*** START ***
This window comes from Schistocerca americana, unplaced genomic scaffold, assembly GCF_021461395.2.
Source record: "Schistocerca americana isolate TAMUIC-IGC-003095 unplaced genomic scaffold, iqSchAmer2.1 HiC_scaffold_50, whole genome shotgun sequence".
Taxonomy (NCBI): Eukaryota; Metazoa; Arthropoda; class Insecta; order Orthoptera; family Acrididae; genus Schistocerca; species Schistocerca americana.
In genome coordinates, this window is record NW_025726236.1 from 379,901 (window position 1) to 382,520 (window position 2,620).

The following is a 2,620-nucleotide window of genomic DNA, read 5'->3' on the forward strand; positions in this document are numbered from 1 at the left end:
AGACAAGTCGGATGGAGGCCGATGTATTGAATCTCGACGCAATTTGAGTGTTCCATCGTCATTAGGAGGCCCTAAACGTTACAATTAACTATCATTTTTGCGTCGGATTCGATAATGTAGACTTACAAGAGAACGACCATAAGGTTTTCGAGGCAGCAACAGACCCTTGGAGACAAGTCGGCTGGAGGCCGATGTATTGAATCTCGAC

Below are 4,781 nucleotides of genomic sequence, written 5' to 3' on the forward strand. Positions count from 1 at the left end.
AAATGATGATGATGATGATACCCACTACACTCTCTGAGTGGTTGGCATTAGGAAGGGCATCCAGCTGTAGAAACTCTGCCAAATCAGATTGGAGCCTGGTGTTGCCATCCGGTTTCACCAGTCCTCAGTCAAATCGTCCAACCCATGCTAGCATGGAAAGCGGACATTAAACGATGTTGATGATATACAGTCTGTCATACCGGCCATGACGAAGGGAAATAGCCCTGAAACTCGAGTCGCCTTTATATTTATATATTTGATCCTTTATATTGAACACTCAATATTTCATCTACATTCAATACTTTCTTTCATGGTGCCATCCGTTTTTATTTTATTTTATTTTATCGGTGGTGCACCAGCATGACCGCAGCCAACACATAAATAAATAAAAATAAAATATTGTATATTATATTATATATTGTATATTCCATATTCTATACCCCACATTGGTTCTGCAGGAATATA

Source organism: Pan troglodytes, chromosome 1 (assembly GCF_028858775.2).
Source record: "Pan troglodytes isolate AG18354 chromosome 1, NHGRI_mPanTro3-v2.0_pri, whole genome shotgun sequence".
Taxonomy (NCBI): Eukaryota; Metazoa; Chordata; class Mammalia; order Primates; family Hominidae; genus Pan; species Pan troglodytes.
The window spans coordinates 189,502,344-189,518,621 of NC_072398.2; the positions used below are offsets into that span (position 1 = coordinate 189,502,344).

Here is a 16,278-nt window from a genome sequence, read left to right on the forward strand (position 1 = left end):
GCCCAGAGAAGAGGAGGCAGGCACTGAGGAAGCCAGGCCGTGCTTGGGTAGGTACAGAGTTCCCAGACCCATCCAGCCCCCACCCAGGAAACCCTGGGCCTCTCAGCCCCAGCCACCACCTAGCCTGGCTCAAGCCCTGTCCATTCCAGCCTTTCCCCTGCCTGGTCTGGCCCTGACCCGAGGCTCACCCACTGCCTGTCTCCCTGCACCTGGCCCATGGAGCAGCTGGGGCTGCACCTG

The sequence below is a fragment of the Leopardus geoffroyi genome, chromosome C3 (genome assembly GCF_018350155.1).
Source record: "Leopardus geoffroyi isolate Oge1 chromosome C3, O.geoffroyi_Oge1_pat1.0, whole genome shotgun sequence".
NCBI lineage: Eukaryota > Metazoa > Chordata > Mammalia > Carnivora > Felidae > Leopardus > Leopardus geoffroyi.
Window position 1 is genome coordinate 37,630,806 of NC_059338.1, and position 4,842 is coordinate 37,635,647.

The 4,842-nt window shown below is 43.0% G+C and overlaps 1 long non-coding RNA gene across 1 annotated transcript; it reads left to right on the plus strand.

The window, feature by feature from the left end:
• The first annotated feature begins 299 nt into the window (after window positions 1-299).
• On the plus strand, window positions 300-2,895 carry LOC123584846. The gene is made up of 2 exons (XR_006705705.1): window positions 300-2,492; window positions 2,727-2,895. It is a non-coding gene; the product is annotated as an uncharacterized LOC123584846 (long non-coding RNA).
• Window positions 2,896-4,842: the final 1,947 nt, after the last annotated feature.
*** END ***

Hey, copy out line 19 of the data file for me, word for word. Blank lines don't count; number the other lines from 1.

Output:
The 4,842-nt window shown below is 43.0% G+C and overlaps 1 long non-coding RNA gene across 1 annotated transcript; it reads left to right on the plus strand.